Yam originates from Southeast Asia and Melanesia,and is exported to other regions such as the Americas, Africa, the rest of Asia, and Australia. Yam as a tuber is sensitive to physiological and physical damage, bruising, and cold conditions. The standard establishes the basic quality requirements for yam and establishes a benchmark for marketing yam globally.
Code of practice on food allergen management for food business operators
This code provides guidance on allergen management in food production, including controls to prevent cross-contact where an allergen is inadvertently transferred from a food containing an allergen to a food that does not contain the allergen. Its publication comes amidst growing concerns regarding the serious nature of food allergies and their health consequences, and the increasing complexity of the food supply chain. The code will facilitate a proactive approach to managing allergens in food production, rather than a reactive response once a food safety hazard has been identified. It supplements the newly adopted revised General Principles of Food Hygiene and the ongoing work on allergen labelling by the Codex Committee on Food Labelling.
Revision of the General Principles of Food Hygiene
This code of practice provides a common ground for the control of food safety worldwide and forms the basis for all other Codex hygiene texts and standards. The revision includes updates which will enable better application by food business operators, competent authorities and other stakeholders. The code also provides more guidance on the important health issue of allergens which complements the adoption of a new Codex code of practice on allergen management. This revision helps countries maintain a continued safe supply of food at a time when the COVID-19 pandemic has highlighted the need to reinforce good hygiene practices.
New work: Guidelines for the safe use and reuse of water in food production
This work will develop guidelines for the safe sourcing, use and reuse of water that comes into direct or indirect contact with food throughout the food chain. It will address the concept of water that is “fit for purpose” – as opposed to water of potable or drinking water quality – by applying a risk-based approach. The new text will consider the use of water along the food chain in context and it is also a response to the impact of climate change and the need to re-use or recycle water. Food business operators will benefit from practical guidance and tools to help them understand the risks and available interventions. The work should be completed in 2023.
Regional standard for mixed zaatar
This standard determines the requirements and characteristics for mixed zaatar, (a combination of raw and broadleaf thyme and the husk of sumac and sesame seeds, to which other ingredients may be added) intended for direct human consumption and used in many food preparations such as Lebanese mankoushe and other specialties of the Near East region.
New work: Regional standard for maamoul
Maamoul is a filled pastry or cookie type of food product, widely consumed in countries of the Near East region, prepared mainly from wheat flour, semolina, wheat germ, food salt, butter and water and filled with a sweet chewy paste based on dates or other fruits. This type of product is a highly nutrient-dense food due to this filling, butter and dough. A regional standard will provide guidance to the Maamoul production industry on the preparation of Maamoul and facilitate trade.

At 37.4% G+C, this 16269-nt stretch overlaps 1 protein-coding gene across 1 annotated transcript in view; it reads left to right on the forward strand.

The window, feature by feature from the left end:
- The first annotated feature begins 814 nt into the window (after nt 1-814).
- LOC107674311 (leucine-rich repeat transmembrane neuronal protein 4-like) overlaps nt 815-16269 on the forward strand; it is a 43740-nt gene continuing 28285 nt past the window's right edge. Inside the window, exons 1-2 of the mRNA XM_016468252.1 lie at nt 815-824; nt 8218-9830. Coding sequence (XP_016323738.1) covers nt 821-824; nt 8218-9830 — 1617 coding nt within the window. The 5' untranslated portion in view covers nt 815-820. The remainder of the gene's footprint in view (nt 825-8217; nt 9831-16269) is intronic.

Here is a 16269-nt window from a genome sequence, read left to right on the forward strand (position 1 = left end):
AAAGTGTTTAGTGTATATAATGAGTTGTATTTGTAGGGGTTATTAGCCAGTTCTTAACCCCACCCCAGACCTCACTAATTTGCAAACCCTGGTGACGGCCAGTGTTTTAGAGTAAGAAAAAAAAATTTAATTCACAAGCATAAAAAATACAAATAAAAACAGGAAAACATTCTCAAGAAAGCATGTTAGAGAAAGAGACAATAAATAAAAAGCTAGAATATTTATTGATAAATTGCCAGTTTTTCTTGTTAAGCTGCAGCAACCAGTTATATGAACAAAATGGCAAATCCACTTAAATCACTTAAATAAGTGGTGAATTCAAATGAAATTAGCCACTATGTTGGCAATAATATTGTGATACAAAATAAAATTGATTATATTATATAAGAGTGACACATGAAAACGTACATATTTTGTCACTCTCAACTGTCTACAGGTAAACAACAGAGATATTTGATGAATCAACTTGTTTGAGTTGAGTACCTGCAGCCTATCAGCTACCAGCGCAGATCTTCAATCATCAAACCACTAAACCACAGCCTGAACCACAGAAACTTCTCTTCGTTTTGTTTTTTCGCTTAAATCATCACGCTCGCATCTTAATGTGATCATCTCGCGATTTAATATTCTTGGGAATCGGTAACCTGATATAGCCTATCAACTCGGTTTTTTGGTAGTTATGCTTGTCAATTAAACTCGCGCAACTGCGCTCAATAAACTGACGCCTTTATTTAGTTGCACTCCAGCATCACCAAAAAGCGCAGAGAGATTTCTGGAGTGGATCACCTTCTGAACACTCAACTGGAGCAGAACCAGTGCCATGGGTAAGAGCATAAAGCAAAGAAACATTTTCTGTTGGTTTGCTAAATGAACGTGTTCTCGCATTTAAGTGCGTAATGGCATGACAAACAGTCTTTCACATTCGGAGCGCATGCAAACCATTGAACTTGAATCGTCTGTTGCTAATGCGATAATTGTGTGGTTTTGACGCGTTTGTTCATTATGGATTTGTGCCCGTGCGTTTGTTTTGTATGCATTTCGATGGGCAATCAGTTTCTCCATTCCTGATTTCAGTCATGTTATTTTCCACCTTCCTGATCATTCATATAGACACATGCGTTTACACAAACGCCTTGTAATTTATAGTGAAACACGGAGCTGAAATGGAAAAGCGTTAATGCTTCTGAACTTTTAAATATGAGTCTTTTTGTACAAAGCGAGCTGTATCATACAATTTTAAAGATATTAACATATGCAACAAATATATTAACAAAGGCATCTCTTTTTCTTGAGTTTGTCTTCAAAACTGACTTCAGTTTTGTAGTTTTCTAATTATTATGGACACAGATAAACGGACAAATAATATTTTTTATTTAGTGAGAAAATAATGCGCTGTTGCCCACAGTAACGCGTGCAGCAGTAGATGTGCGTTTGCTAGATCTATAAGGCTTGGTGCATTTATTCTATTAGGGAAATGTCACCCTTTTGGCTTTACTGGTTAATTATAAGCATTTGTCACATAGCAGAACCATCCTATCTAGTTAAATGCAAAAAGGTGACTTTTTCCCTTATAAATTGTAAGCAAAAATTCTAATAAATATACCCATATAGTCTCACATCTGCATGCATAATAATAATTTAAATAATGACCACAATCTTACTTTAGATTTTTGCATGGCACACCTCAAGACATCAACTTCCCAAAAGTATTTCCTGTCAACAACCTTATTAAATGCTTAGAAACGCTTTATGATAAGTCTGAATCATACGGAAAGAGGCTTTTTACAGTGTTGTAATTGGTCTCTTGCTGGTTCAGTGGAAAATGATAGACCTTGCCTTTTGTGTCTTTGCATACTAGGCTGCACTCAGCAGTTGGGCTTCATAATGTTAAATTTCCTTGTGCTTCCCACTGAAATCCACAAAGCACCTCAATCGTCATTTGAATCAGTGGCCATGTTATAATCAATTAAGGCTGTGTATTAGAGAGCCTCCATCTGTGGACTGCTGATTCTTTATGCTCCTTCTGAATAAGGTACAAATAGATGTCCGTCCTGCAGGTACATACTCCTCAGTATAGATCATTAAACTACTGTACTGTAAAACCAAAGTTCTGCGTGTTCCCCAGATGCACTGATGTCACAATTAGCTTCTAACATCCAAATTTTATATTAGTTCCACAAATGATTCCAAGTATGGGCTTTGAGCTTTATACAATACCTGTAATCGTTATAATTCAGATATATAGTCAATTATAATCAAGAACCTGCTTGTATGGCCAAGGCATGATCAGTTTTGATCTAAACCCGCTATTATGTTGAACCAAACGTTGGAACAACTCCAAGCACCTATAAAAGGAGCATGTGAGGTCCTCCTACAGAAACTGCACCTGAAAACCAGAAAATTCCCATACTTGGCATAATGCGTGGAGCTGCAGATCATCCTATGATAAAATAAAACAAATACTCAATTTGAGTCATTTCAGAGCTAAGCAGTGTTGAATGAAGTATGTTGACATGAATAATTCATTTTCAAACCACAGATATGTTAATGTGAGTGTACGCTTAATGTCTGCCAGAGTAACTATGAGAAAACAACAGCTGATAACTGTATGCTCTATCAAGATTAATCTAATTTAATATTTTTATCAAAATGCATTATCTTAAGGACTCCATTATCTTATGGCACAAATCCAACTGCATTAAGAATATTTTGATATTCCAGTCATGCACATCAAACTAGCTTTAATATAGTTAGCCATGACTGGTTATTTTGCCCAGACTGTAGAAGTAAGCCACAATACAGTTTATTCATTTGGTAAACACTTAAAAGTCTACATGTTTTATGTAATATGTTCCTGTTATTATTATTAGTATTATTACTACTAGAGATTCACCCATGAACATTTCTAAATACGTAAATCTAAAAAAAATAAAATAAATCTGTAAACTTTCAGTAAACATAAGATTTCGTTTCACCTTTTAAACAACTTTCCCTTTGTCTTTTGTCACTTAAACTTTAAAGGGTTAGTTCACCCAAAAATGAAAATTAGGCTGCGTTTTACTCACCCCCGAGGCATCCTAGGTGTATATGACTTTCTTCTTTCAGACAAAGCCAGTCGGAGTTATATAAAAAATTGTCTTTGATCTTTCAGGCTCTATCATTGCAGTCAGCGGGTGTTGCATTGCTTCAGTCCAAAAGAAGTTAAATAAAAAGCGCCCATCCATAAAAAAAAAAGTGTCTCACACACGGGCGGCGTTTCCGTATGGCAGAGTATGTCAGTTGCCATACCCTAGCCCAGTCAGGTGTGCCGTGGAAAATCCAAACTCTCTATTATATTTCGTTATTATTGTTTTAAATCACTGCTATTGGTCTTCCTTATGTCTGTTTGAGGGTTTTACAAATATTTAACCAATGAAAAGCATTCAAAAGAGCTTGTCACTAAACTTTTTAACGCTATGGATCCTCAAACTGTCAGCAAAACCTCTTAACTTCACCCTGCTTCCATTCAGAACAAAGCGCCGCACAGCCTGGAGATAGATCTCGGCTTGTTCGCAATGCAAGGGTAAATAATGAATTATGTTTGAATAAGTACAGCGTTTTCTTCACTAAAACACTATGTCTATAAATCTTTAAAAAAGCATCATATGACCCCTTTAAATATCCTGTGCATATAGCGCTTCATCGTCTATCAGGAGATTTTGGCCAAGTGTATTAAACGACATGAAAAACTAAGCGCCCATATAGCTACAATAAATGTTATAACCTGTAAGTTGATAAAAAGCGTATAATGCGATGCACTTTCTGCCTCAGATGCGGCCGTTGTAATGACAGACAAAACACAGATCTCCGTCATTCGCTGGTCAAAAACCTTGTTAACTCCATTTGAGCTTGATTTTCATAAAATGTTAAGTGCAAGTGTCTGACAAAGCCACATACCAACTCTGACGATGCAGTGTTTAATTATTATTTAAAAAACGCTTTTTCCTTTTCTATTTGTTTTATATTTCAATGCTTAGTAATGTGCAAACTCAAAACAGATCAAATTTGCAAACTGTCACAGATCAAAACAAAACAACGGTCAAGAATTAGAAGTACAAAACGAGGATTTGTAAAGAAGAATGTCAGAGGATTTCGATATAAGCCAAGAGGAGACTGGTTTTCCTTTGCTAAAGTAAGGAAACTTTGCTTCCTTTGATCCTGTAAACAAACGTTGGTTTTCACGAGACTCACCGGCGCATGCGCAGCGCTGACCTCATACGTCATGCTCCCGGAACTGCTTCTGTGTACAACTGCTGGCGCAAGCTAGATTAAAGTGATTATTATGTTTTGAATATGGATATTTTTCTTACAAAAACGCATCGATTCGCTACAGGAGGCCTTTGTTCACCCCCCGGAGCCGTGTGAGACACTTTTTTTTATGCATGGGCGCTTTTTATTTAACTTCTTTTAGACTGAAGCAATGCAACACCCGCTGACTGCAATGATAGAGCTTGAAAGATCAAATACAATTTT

Standards for Chili sauce and Gochujang
The regional Codex standards for Chili sauce and Gochujang were developed in 2011 and 2009 respectively. These products are increasingly being consumed and distributed globally hence this conversion to a worldwide standard.
Revision to the Standard for Mango Chutney
The Codex Standard for Mango Chutney (CXS 160-1987) was developed almost 30 years ago. Since then a lot of developments have taken place regarding choice of ingredients and additives: processing techniques: quality parameters including identification of defects: colour and flavor, as well as the food safety parameters. The revision is in line with current production and marketing practices and now conforms to the current layout of Codex standards.
Standard for dried fruits
Dried fruits are produced and consumed in most regions of the world. Dried tropical fruits from developing countries are exported worldwide and the consumption of freeze-dried berries is likely to increase. Due to growing worldwide consumption, production and trade and the innovation of drying technology, Codex has developed an international standard for dried fruits to cover existing standards and new products.
Standard for canned mixed fruits
Fruits are important for a healthy diet and canned fruits provide a good way to enjoy tasty and nutritious fruits any time of year. There is growing interest amongst consumers for different combinations of mixed fruits and while some varieties of canned mixed fruits are currently available in international trade, this comprehensive horizontal standard will cover new combinations of mixed fruits by describing the required essential quality, hygiene and labelling requirements of the products.
New work: Proposal for the amendment of the Standard for Canned Sardines and Sardine-Type Products (CXS 94- 1981): inclusion of Sardinella lemuru (Bali Sardinella) in the list of Sardinella species under sec. 2.1
This amendment will provide Member Countries and the sardine canning industry with a revised list of sardine-type fishes authorized for the preparation of sardine and sardine-type products including Sardinella lemuru or Bali Sardinella.
Source : Fao